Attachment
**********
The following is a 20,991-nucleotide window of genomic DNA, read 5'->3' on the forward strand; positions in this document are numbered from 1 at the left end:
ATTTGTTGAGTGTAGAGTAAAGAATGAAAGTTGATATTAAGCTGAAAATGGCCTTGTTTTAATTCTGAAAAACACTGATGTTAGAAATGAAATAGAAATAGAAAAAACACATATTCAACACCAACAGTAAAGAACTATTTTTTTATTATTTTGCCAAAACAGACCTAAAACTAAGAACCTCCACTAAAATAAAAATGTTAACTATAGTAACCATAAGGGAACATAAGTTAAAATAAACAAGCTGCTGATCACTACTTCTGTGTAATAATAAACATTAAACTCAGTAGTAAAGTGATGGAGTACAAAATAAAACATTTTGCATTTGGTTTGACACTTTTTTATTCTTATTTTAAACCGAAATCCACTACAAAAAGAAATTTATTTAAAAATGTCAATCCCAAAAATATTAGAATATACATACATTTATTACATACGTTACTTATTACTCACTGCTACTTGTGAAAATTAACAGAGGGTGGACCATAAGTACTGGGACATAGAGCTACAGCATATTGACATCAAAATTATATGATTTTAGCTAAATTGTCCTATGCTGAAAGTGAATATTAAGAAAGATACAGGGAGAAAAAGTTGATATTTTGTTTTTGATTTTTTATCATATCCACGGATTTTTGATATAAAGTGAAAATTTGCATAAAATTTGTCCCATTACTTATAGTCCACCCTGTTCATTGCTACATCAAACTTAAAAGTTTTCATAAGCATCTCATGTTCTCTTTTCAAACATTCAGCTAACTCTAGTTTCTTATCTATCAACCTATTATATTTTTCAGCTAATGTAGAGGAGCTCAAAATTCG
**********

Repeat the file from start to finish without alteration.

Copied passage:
The following is a 20,991-nucleotide window of genomic DNA, read 5'->3' on the forward strand; positions in this document are numbered from 1 at the left end:
ATTTGTTGAGTGTAGAGTAAAGAATGAAAGTTGATATTAAGCTGAAAATGGCCTTGTTTTAATTCTGAAAAACACTGATGTTAGAAATGAAATAGAAATAGAAAAAACACATATTCAACACCAACAGTAAAGAACTATTTTTTTATTATTTTGCCAAAACAGACCTAAAACTAAGAACCTCCACTAAAATAAAAATGTTAACTATAGTAACCATAAGGGAACATAAGTTAAAATAAACAAGCTGCTGATCACTACTTCTGTGTAATAATAAACATTAAACTCAGTAGTAAAGTGATGGAGTACAAAATAAAACATTTTGCATTTGGTTTGACACTTTTTTATTCTTATTTTAAACCGAAATCCACTACAAAAAGAAATTTATTTAAAAATGTCAATCCCAAAAATATTAGAATATACATACATTTATTACATACGTTACTTATTACTCACTGCTACTTGTGAAAATTAACAGAGGGTGGACCATAAGTACTGGGACATAGAGCTACAGCATATTGACATCAAAATTATATGATTTTAGCTAAATTGTCCTATGCTGAAAGTGAATATTAAGAAAGATACAGGGAGAAAAAGTTGATATTTTGTTTTTGATTTTTTATCATATCCACGGATTTTTGATATAAAGTGAAAATTTGCATAAAATTTGTCCCATTACTTATAGTCCACCCTGTTCATTGCTACATCAAACTTAAAAGTTTTCATAAGCATCTCATGTTCTCTTTTCAAACATTCAGCTAACTCTAGTTTCTTATCTATCAACCTATTATATTTTTCAGCTAATGTAGAGGAGCTCAAAATTCG